Posted by: Tom Sunnergren
09/27/10 10:00 am EST

I first became acquainted with Dave Berri in a back-issue of the New Yorker at a dentist’s office.  I was flipping though pages, pretending to read so I could avoid eye-contact with strangers when I found myself looking at a large photo of Allen Iverson.  My brain stirred.  I deduced from the photo, and the words “book review,” that the article it accompanied was a review of a book that apparently had something to do with Allen Iverson.

So I read.  Berri and a few cohorts, the article told me, had developed an algorithm that explained, using only box-score statistics, how many actual wins an NBAer produced for his team.  The piece fixated on one of the models more controversial claims: That Allen Iverson – League MVP, eleven time All-Star, four time scoring champ, first overall draft pick, and protagonist of 90 percent of my 10th grade biology notebook doodles – just wasn’t very good.  I was outraged.  The audacity, I thought.  Who the hell does this guy think he is?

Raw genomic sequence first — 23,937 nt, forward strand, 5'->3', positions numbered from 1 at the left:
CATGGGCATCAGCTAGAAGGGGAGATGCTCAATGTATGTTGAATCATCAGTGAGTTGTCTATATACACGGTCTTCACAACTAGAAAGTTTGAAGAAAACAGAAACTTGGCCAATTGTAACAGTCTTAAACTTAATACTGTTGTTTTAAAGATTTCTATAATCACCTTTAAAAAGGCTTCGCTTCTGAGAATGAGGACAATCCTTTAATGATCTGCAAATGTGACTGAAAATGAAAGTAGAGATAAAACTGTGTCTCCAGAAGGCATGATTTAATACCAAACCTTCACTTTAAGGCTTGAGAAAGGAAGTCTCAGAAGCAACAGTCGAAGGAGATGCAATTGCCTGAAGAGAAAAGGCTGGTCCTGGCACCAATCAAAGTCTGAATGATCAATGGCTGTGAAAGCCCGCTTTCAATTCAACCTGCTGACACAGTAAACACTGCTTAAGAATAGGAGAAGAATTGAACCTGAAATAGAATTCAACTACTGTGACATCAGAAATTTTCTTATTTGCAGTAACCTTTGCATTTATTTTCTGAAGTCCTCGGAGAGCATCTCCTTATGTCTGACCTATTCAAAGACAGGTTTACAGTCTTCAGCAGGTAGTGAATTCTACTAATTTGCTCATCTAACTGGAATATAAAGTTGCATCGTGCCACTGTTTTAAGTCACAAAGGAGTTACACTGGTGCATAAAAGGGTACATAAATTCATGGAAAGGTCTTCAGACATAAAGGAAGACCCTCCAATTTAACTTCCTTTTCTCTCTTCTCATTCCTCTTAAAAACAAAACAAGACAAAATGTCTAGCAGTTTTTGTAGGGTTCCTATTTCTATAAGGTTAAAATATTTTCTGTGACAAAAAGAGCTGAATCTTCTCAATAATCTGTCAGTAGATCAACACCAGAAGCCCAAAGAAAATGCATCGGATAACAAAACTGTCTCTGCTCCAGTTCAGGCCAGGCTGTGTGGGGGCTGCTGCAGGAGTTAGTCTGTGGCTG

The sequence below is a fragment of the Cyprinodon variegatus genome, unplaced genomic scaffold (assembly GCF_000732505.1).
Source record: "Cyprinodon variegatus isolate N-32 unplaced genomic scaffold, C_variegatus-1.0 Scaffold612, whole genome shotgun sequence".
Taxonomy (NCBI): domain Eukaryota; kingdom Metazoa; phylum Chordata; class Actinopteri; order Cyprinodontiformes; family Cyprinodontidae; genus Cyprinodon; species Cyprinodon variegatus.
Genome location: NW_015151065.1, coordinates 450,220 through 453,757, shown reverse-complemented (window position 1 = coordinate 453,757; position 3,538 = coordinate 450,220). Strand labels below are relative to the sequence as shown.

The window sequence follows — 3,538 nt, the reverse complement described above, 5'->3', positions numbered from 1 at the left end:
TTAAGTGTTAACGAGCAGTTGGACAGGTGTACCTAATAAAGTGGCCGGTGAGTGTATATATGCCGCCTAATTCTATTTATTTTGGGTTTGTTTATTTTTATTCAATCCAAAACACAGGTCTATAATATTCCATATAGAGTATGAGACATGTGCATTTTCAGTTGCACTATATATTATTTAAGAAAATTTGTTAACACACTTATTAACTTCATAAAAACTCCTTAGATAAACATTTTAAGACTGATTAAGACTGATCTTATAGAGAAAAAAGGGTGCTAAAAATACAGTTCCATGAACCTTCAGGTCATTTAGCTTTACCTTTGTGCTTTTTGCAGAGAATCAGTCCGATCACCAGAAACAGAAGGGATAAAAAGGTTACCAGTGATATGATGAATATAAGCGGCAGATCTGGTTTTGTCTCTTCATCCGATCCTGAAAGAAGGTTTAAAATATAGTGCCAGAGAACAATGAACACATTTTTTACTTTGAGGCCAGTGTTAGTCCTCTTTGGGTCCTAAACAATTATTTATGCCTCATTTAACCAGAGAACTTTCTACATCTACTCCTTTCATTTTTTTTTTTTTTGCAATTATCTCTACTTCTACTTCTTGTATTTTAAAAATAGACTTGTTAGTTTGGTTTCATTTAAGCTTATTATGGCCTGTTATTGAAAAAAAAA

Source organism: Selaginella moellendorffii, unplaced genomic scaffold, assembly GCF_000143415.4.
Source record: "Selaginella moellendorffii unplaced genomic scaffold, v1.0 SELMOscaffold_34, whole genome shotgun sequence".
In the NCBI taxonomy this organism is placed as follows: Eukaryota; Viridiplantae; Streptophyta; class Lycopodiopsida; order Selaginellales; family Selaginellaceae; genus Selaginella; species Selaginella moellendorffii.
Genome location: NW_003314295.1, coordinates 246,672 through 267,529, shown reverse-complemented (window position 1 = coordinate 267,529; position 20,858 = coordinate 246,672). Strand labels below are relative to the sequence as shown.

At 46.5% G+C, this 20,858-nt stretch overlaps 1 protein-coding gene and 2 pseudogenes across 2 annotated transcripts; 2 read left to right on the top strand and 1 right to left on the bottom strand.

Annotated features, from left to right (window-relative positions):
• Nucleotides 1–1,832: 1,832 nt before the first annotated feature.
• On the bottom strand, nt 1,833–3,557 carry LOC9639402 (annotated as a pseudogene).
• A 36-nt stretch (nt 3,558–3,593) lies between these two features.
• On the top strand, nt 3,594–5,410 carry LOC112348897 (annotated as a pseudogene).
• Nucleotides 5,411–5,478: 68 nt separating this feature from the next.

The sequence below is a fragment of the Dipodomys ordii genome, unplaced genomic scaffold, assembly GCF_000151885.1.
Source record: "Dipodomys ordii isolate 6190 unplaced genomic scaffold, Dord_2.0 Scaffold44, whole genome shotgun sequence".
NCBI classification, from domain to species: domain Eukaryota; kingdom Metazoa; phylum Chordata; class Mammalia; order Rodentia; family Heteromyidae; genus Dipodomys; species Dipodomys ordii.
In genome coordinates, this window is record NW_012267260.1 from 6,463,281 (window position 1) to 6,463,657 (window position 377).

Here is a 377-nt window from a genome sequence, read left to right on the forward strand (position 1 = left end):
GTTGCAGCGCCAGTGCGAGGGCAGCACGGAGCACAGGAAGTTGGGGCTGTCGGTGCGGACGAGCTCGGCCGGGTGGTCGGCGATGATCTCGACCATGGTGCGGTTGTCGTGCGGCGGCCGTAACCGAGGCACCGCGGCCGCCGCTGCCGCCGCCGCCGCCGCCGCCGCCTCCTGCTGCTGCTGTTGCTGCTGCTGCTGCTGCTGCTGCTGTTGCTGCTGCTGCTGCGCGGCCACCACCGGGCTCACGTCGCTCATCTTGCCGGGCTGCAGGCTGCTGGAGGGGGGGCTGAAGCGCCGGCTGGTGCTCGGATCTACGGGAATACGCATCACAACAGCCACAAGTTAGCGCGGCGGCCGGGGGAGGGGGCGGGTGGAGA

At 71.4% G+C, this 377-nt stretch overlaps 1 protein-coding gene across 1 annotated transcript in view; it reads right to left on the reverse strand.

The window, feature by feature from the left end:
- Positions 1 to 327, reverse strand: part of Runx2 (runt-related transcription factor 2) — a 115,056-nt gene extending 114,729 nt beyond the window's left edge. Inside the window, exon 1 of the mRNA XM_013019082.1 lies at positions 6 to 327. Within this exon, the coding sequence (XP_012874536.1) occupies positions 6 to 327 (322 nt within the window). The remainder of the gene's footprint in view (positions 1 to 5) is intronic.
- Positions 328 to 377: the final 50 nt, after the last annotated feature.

A trip to Barnes and Noble and 195 pages later I found out – a guy much smarter about sports than me or any of the guys with their hand on the lever of my teams. I wasn’t alone on that thought. Wages was sufficiently successful to warrant a paperback addition and a sequel of sorts: Stumbling on Wins, which was released earlier this year.

Dave, who maintains a blog that’s essential reading and writes about sports for the Huffington Post when he’s not teaching econ at Southern Utah University, agreed to share with us some of his thoughts on the Sixers, the NBA, the state of sports economics, and why he’s happier in academia than in an NBA front office.  After the jump is part one of multiple part series featuring Berri’s thoughts of the 76ers.

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